Should I make the switch from chlorine to a saltwater pool?

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Don’t know what type of pool is safest for your family? There's an ongoing debate, with many opinions on each side. As you begin to research the question, recognize that you not only have to consider the short-term implications of chlorinated and salt water pools, but also the long term ones before you jump in and make the switch.

Each type of pool has its own fan base, but saltwater pools are the hottest trend for this summer. Chlorine pools have long been the standard, but because of health concerns as well as newer technologies they've taken a dive, leaving people to wonder if saltwater is the way to go. One thing you might not realize is that there is still some chlorine in saltwater pools, but it is in controlled amounts.

We got the details on saltwater from Kris Schmitt of Neave Pools in New York and Connecticut, a company that provides innovative, holistic design visions for backyard pools and will integrate them seamlessly with surrounding landscapes. A salt chlorinator works through your pool's power center. You'll need to have a salt flow cell installed within the pool's plumbing system, but it's the power center that controls the salt cell and allows it to work. Some automation systems already have the capability to run a salt cell without the need to add a separate power center.

One of the best things about these systems and the reason why so many people are switching over is because they take the human error out of sanitizing the pool, says Kris. He relates saltwater pools to putting your car on cruise control: you can think of adding about 1 oz of chlorine to the pool every 90 minutes, this constant addition of chlorine allows you to run a very low amount of chlorine in the pool due to the constant creation of chlorine by the flow cell. A traditional pool will require you to keep the pool at .9 ppm chlorine to allow for dropping and bounce while with salt you can lower the concentration to .3ppm. This lower amount makes the water softer, less damaging to the skin will not bleach your hair and will be softer on your eyes.

To help you decide what pool is best for you, use this pro and con checklist.

Chlorine Pools


  • —Have an extended tradition of use
  • —Are cheaper than saltwater pools
  • —May use a floating disbursement device in the water or through a pump-like system
  • —Have a choice of different pumps to regulate the pool – distribution floatation devices, ozone generating systems, super pumps, single-speed pumps and more
  • —Pumps cost roughly $40-$1000
  • —You can turn the pool pump on and off as you wish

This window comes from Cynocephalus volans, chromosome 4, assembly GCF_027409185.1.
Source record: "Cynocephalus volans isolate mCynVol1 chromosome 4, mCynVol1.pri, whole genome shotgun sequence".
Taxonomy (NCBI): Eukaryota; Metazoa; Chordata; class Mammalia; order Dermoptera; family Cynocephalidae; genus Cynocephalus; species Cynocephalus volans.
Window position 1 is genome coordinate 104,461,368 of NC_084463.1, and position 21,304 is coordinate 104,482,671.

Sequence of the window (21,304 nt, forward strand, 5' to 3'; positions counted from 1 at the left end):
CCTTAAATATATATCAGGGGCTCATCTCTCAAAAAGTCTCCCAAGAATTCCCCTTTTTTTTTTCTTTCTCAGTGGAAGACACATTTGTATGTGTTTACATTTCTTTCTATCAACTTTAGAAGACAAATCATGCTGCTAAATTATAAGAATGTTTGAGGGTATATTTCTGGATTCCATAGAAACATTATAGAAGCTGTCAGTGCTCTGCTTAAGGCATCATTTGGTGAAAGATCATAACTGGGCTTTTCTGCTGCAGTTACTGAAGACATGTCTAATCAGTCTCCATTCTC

• —Can lead to an abundance of algae and bacteria growth if you don't keep up with maintenance
  • —Must implement a strict schedule to maintain the cleanliness, safety and life of the pool
  • —Must run a chorine test to know how much chlorine should be put into the pool
  • —Must be careful about putting in the exact amount of chlorine needed, no more and no less
  • —Need to "shock" pool once every three to four weeks to kill any extra bacteria
  • —Chloramines form when chlorine mixes with sweat, saliva and other bodily fluids and can irritate skin and eyes
  • —Respiratory, skin and nasal reactions are all common from chlorine pools.

Saltwater Pools:


  • —Better for your health
  • —Equipment called salt chlorinators produce a steady flow of chlorine when needed, so you don't have to handle it, and generators are very easy to install
  • —Reduces algae and bacteria growth
  • —Cleaner than chlorine pools
  • —Less damaging to your skin and eyes with the chlorine moderation
  • —Less (or no) chloramines are formed
  • —The salt acts like a sanitizer, reducing the number of tests that typically need to be performed for maintenance
  • —Saltwater feels better on the skin, with less of the dryness and flaky residue that's typical with chlorine
  • —Some studies show that saltwater clears up some skin conditions such as acne, eczema and psoriasis; it also may help diminish joint soreness, release pain and promote relaxation


  • —The price to set up a saltwater system is between $1000 to $5000
  • —You must run the pump 24/7
  • —There are more costs associated including the pump and chlorine generator
  • —If you fail to maintain a saltwater pool, salt may build up and can corrode the metal on a pool ladder or the bars at the stairs
  • —It can create rust on the screws and on some pool panels
  • —Salt speeds up the wear and tearing of the pool
  • —Sometimes the salt can attract bees and kill certain plants

The ultimate decision is up to you, but research does point to saltwater as being healthier for you, your pets, and your family. Though the upfront cost may be higher, you should save money and time spent on pool maintenance in the long run. Kris states, “We always install a salt chlorinator on all of our new pools and add them to about 20-30 pools a year.”

The Ford Family from Putnam Valley, New York recently switching over from their chlorine pool and loves it. They were happy they did not have to handle any more stinky chemicals and enjoyed not having burning eyes after they swam in their pool. The family also felt that the saltwater in their swimming pool did not ruin their bathing suits as much as chlorine pools have in the past.

Photos Courtesy of Neave Pools: